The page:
We elect government to work hard and make smart decisions. So far, we have yet to see evidence of either. Mandating across-the-board cuts is foolish, lazy and absurd.
First, a faerie tale:
Once upon a time there was a kingdom at war with its neighbor. It was a small kingdom: it had but a single church, a single hospital, a single school, three royal libraries, two royal palaces, a few factories and markets, a park and a small army. Nevertheless its small army fought valiantly and held the enemy at bay. Barely, but bravely.
One day the officers of the treasury came to the king with a solemn announcement: The treasury was running dangerously low. So the king issued a decree: “Cut all expenditures by thirty percent!”
And a week later, the army—now thirty percent smaller—was defeated (barely, and bravely) and the kingdom destroyed.
Once upon a time there was a kingdom at peace with its neighbours. It was a small kingdom: it had but a single church, a single hospital, a single school, three royal libraries, two royal palaces, a few factories and markets, a park and a small army. But in the cold wet months of late winter a plague broke out, and swiftly spread through the kingdom. Battling the plague depleted the royal treasury, and one day the officers of the treasury came to the king with a solemn announcement: the treasury was running dangerously low. So the king issued a decree: “Cut all expenditures by thirty percent!”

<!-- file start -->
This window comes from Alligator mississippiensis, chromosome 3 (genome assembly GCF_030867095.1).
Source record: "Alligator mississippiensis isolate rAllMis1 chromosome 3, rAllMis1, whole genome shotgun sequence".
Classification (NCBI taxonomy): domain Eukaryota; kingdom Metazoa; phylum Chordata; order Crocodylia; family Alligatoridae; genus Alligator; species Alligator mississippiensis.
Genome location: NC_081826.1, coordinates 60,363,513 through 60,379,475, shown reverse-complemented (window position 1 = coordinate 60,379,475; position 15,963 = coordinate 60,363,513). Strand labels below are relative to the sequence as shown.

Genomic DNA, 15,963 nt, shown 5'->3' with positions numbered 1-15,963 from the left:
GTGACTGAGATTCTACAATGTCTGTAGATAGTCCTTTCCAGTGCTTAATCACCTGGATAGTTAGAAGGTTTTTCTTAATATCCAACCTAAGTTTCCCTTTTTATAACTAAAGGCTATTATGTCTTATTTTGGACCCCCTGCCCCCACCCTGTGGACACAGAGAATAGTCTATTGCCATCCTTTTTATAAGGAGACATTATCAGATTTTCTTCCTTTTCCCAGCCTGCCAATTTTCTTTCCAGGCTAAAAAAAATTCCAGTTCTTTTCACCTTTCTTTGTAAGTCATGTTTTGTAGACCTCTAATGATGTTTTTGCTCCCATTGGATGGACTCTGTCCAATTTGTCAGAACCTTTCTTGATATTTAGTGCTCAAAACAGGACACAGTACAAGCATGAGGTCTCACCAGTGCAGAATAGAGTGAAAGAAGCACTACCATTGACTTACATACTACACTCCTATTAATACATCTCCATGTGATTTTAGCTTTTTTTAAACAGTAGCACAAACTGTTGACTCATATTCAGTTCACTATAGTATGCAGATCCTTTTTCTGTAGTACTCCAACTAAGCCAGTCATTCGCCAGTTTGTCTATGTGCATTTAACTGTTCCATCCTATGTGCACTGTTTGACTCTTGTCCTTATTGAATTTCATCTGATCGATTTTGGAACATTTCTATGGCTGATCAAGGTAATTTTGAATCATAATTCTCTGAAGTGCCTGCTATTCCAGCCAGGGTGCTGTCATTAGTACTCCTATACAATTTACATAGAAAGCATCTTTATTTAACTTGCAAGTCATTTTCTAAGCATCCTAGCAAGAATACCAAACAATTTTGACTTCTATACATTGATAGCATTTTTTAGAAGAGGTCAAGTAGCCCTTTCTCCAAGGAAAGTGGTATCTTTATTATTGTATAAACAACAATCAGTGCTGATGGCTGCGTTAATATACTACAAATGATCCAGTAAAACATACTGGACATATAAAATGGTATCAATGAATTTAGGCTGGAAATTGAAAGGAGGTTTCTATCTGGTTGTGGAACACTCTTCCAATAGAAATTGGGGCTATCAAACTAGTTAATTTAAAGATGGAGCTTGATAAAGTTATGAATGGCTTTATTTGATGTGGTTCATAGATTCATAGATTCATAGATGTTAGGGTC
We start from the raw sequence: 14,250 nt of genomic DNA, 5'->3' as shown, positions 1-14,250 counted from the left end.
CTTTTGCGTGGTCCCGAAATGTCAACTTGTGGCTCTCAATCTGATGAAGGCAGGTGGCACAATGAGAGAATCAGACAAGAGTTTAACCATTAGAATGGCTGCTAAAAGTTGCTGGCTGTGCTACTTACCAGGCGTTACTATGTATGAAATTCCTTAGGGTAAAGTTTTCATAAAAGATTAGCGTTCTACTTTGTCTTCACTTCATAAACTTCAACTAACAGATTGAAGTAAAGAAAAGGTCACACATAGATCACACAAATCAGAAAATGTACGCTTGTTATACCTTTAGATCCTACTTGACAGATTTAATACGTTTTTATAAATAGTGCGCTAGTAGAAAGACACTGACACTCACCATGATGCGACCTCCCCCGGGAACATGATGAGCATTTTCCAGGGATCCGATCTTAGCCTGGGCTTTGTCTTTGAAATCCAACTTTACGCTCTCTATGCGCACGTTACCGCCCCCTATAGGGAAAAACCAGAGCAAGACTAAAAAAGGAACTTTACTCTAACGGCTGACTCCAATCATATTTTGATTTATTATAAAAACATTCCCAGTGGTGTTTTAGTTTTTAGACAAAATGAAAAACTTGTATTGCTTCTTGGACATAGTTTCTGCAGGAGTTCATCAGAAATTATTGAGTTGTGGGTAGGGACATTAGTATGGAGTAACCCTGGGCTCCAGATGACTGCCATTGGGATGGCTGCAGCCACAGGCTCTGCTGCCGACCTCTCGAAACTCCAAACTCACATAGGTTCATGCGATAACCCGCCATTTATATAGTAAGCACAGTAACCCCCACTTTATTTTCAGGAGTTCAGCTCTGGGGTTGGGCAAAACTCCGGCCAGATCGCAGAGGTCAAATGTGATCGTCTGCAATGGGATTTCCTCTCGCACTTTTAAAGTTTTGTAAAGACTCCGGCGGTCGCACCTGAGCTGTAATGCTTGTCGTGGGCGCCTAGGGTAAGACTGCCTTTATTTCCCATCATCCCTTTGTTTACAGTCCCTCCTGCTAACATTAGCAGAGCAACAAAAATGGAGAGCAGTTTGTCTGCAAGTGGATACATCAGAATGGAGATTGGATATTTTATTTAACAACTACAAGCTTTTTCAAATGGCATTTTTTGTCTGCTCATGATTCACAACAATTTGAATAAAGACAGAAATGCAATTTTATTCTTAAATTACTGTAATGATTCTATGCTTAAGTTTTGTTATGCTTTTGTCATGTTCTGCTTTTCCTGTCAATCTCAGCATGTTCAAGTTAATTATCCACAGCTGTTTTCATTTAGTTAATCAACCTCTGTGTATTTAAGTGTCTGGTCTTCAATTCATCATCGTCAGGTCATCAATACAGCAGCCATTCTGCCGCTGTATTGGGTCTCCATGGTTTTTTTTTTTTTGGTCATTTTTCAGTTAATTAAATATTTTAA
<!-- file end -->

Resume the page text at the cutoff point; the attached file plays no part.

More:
A week later, the hospital—now thirty percent smaller—had to begin turning away patients, and a month later everyone in the kingdom was dead of the plague.
Once upon a time there was a kingdom at war with its neighbor, and also suffering a grievous plague. It had but a single church, a single hospital, a single school, three royal libraries, two royal palaces, a few factories and markets, a park and a small army. But the drain of fighting a war and battling plague bore a hefty price, and one day the officers of the treasury came to the king with a solemn announcement: The treasury was running dangerously low.
The king and the treasury officers sat up in the royal library for seven days and seven nights. They decided to expand the hospital, the better to tackle the plague. They expanded the army by a little, to keep their enemies at bay. And they even expanded the school, in order to train more youth to be smart doctors and warriors when they grew up. Of course, they had to sell one of their palaces, and merge two of the libraries, and move the school into the park (which delighted the children to no end). But by making careful decisions on a case-by-case basis, they were able not only to enlarge the hospital, strengthen the army, and raise a larger, more intelligent kingdom of brave and daring youth, but slowly and steadily their kingdom grew more prosperous and powerful.
And they all lived happily ever after.
The Liberals’ first ‘solution’ to the province’s fiscal crisis involved the announcement of 30 percent cuts to government departments, agencies, boards and corporations. The absurdity of across-the-board cuts is most evident on two levels.